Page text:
Flying cars as depicted in this cartoon series from the 60s.
Predicting the future is hard. Yet many people talk about self-driving cars as if they will become reality in a few years. Unfortunately, the current reality is that we are far away from commercialization of fully self-driving cars. Google is the closest, yet its self-driving car technology has some serious limitations:
- It requires an attentive human driver to drive safely. This largely defeats the point of a self-driving car.
- It doesn’t work if there is heavy snow or rain.
- The car only works in areas with special 3-D maps, which are currently expensive to create.
- The system can’t handle construction zones.
- Because they drive in a non-human manner, the cars get rear-ended more often than human drivers.
- There are other situations where the cars may have problems – left turns without a light and heavy traffic, potholes, pulling aside for emergency vehicles, obeying directions from a police officer, ice on the road surface, cyclists doing a track stand, etc. etc.
I find it interesting that so many people have been sucked into the idea that self-driving cars will be an imminent revolution that will disrupt our lives. Mostly, there are many people who want to believe that technology will disrupt our lives in a positive way. There is no differentiation between technologies with major technical obstacles (e.g. artificial intelligence, machine learning) and technologies with few obstacles (e.g. cloud computing, social media, smartphone apps, over-the-top video, etc.).
My original reasoning on both Tesla and Green Mountain Coffee Roasters is probably wrong so I will be looking to cover both. Both companies may morph into rapidly growing growth stocks and I don’t want to be short that type of stock.
Regarding Tesla’s earnings press release (SEC filing), here is what I see:
- “We also expect to be near breakeven on cash flow from operations.” This is music to my ears. Because Elon Musk is always overly optimistic, this means that Tesla will have slightly negative cash flow from operations. Add in capex and this means that Tesla will definitely be unprofitable. I am guessing that ramping up to 5000 cars a quarter instead of 4500 will still mean that Tesla is unprofitable.
- Tesla expects to reach full production in the next year. 20,000 cars next year with 4,500 in the next quarter. I’m not sure that their explanation for the shortfall (4500 versus 5000) makes a lot of sense: “[We] gave the manufacturing team the first week of the year off to celebrate their accomplishments during 2012“. I don’t know much about car manufacturing but they will idle expensive tooling equipment because the workers wanted to celebrate? And wouldn’t you want to celebrate before New Year’s before rather than after?
- “In the first quarter of 2013, we expect to generate slightly positive net income, on a non-GAAP basis.” Companies typically inflate non-GAAP earnings by adding in stock-based compensation. Shareholder dilution is still an expense, though Tesla’s management is smart in using stock-based compensation to raise money. I think that analysts are intelligent enough to smell BS in non-GAAP earnings… I believe that this is stuff that they deal with a lot. Institutional investors may exit the stock because of this. They might stick around if there is hope in the future (Model X???)… with mining companies overvaluation tends to last a lot longer because it legitimately takes several years to build most mines so it takes several years for investors to realize that they’ve been duped.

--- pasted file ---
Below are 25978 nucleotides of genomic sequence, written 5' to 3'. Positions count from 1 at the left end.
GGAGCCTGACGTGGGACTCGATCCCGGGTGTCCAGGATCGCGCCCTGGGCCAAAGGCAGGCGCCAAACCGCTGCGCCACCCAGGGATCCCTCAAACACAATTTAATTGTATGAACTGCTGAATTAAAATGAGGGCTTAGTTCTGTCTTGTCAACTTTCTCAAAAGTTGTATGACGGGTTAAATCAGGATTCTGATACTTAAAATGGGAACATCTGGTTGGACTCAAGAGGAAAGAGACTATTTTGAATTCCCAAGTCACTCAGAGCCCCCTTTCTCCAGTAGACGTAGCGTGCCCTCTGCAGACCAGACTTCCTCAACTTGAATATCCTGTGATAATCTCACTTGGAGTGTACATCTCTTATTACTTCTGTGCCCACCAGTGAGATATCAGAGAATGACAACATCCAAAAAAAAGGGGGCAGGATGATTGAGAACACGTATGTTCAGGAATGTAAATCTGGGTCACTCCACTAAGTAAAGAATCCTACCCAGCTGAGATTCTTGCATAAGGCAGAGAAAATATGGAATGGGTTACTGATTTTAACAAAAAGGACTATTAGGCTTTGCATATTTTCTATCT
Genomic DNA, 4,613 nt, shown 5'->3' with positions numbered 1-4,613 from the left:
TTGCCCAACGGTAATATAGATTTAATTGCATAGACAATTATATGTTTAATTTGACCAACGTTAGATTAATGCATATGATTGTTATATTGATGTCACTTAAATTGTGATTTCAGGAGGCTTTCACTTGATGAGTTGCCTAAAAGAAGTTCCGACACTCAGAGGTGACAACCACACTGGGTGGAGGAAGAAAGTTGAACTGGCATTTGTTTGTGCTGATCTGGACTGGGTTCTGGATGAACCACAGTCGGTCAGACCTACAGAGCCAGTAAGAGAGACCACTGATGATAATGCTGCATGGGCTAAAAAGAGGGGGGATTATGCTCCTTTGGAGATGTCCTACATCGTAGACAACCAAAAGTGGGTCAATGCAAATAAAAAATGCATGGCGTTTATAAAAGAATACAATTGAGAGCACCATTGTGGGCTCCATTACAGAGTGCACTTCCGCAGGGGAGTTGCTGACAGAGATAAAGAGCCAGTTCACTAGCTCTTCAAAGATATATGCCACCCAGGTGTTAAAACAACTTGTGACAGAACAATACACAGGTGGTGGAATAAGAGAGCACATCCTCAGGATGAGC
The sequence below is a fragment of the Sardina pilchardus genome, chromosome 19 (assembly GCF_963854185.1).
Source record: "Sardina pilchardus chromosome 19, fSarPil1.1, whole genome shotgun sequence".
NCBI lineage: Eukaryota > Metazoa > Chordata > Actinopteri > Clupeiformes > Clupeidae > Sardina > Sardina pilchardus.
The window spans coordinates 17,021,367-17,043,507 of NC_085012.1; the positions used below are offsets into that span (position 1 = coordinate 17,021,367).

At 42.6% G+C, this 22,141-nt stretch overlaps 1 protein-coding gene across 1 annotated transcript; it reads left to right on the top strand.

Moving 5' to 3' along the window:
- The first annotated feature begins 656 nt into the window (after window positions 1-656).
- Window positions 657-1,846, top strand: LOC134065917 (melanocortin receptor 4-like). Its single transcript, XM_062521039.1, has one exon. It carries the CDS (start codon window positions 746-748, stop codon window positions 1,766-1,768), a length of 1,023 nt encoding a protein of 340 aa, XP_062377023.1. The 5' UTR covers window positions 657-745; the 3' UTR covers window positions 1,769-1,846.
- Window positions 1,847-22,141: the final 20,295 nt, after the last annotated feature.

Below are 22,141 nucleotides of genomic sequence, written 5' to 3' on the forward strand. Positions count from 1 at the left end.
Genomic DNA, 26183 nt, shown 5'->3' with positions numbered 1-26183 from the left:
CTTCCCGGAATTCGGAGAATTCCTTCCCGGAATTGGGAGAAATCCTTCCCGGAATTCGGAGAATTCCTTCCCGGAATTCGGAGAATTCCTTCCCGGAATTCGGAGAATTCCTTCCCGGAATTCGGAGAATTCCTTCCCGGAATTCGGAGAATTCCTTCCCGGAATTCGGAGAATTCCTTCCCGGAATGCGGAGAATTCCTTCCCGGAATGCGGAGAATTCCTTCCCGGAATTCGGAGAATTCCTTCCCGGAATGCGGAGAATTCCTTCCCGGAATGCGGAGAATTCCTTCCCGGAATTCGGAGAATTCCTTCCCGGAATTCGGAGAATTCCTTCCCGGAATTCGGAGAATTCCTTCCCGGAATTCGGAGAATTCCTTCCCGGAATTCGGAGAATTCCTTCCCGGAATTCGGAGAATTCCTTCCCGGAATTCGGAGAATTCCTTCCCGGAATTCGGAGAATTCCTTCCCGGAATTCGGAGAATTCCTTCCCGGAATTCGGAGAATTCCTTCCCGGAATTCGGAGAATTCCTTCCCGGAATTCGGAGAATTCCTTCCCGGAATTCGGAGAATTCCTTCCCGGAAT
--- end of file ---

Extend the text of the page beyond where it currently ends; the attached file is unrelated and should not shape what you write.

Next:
- The other way non-GAAP earnings can be inflated is by recognizing expenses that are “one-time”. Of course, I’m sure that analysts have figured out that companies recognize “one-time” expenses year after year after year. Basically… for Tesla to say that they will be non-GAAP profitable is a joke. If you polish a turd it’s still a turd.
- Sometimes non-GAAP earnings are helpful if there are arcane accounting rules that cause earnings to be weird (and these definitely exist). If this were the case, I’m sure that Tesla’s promotional management would explain the accounting intricacies for everybody. This does not seem to be the case.
In general, the press release was written to be misleading.
- “Achieved 20,000 annualized production rate”: Tesla is saying that they will deliver 4,500 cars in the next quarter versus 5,000.
- “First profit now expected Q1 2013 versus prior guidance of late 2013”: What profit? Tesla will be GAAP unprofitable in the next quarter.
*Disclosure: Short Tesla via the common stock and the puts. The puts are probably a better idea… I’ve been bought-in on the common before and it stinks.
KB Home (KBH): The stock ran up (around $19.57). Originally I said that they should sell stock… now they are doing exactly that. This is somewhat bad for the shorts (~34% of the float is short) as intrinsic value will move closer to the secondary offering price. I plan on waiting to see if the short thesis plays out.
The short Tesla trade is extremely crowded. 60%+ of the float is sold short and the borrow was over 90% at one point.
I believe the main reason to short Tesla is because it has historically lost a huge amount of money every year. For every dollar in revenue, it has had at least a dollar of GAAP losses. The valuation is also ridiculous. The market cap is roughly $3B for a company that has less than $300M in book value ($62M as of June 30 2012, which is before the latest secondary offering).